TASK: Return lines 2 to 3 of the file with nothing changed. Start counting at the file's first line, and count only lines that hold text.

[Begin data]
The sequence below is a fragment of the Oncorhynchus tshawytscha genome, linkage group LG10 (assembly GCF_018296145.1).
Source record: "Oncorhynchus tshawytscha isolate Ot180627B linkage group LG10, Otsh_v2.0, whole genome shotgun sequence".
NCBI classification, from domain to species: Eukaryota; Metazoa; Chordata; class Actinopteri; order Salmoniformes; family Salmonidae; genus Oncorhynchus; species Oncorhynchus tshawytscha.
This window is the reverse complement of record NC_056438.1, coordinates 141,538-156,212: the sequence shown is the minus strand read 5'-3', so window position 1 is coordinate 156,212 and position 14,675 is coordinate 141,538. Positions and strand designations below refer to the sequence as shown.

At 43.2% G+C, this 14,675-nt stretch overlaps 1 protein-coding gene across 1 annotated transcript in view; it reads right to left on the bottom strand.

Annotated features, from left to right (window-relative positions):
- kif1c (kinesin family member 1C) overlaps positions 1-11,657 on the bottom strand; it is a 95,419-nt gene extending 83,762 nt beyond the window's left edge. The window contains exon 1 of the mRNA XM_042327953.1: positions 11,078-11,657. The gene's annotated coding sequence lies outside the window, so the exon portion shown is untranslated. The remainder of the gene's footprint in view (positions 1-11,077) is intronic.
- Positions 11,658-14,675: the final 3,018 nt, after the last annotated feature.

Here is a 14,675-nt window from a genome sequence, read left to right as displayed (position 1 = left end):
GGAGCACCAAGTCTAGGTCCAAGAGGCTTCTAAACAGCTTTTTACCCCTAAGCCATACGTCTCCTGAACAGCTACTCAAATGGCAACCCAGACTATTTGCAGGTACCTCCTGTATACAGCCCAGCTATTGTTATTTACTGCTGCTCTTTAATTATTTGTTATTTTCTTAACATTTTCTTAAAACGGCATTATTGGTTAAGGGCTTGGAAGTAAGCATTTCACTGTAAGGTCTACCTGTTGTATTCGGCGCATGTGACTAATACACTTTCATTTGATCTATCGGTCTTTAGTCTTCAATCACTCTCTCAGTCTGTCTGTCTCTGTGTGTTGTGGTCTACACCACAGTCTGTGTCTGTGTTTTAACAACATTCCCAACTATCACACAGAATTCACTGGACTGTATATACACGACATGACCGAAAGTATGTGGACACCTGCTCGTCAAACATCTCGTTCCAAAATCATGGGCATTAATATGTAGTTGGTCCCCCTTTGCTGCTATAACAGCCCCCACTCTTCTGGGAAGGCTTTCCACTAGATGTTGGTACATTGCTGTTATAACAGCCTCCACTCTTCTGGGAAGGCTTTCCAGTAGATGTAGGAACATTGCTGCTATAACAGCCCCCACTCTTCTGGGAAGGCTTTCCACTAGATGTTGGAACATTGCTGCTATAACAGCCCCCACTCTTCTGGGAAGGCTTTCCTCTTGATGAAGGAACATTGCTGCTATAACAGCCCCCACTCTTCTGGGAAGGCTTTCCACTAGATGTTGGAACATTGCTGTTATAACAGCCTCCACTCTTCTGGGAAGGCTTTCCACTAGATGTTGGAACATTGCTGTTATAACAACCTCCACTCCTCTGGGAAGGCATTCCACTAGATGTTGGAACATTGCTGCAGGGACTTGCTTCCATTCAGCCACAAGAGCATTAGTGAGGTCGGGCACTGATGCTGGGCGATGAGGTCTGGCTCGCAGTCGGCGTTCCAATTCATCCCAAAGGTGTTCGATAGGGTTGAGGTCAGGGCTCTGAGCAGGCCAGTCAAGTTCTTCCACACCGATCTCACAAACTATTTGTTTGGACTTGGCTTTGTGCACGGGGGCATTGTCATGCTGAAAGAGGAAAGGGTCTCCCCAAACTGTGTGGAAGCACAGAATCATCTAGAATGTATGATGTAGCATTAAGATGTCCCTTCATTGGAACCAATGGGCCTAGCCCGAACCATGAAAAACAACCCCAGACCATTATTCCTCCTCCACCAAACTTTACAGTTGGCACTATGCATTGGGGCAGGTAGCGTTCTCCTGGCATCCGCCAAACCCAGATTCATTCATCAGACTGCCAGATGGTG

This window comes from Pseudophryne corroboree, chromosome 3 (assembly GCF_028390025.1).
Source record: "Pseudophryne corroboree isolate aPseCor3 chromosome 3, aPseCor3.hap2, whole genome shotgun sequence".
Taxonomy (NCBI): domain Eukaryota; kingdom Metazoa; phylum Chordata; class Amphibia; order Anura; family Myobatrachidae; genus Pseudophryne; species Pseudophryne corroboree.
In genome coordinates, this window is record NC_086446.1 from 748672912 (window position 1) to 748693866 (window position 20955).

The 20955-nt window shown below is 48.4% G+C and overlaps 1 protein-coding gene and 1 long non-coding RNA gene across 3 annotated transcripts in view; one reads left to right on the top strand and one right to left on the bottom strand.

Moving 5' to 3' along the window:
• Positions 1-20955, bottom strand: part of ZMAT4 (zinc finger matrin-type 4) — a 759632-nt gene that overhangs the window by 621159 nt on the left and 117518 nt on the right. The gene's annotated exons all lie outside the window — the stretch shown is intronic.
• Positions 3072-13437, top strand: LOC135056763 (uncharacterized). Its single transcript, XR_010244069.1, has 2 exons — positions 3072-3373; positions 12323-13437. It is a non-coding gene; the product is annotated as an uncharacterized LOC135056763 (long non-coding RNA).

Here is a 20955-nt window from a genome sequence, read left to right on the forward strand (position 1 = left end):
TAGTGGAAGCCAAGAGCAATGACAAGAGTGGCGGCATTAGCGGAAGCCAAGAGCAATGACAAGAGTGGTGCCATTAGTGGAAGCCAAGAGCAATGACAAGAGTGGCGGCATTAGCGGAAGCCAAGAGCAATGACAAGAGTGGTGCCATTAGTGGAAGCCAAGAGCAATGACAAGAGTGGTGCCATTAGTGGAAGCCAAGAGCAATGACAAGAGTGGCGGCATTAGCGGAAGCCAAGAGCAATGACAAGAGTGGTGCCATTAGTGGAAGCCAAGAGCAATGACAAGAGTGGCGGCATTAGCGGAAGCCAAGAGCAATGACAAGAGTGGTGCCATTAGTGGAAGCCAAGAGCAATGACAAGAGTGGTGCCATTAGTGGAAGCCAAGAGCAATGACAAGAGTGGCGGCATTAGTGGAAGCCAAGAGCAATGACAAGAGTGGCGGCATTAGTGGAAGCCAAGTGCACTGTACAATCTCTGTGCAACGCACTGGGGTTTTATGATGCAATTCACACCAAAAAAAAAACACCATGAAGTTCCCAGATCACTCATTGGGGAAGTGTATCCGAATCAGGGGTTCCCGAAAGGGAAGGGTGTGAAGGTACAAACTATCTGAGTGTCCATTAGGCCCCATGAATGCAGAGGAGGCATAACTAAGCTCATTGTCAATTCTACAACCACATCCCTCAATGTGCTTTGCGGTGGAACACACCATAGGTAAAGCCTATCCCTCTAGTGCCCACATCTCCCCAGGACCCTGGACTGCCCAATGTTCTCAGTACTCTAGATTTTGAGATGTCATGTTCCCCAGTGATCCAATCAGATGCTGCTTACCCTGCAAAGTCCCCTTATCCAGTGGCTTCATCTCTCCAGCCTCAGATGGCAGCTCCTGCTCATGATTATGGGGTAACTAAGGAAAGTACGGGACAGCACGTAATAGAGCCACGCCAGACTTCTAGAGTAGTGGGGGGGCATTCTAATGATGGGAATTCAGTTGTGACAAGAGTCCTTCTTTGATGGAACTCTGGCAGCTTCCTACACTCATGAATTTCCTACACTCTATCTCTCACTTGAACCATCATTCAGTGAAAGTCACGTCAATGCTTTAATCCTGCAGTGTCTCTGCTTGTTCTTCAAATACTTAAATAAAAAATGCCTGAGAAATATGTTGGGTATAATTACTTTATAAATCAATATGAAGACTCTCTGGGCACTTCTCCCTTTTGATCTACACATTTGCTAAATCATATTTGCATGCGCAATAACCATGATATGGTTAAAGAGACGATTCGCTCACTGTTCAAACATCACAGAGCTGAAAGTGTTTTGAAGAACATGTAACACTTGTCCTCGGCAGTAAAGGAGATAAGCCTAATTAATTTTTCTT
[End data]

Source record: "Oncorhynchus tshawytscha isolate Ot180627B linkage group LG10, Otsh_v2.0, whole genome shotgun sequence".
NCBI classification, from domain to species: Eukaryota; Metazoa; Chordata; class Actinopteri; order Salmoniformes; family Salmonidae; genus Oncorhynchus; species Oncorhynchus tshawytscha.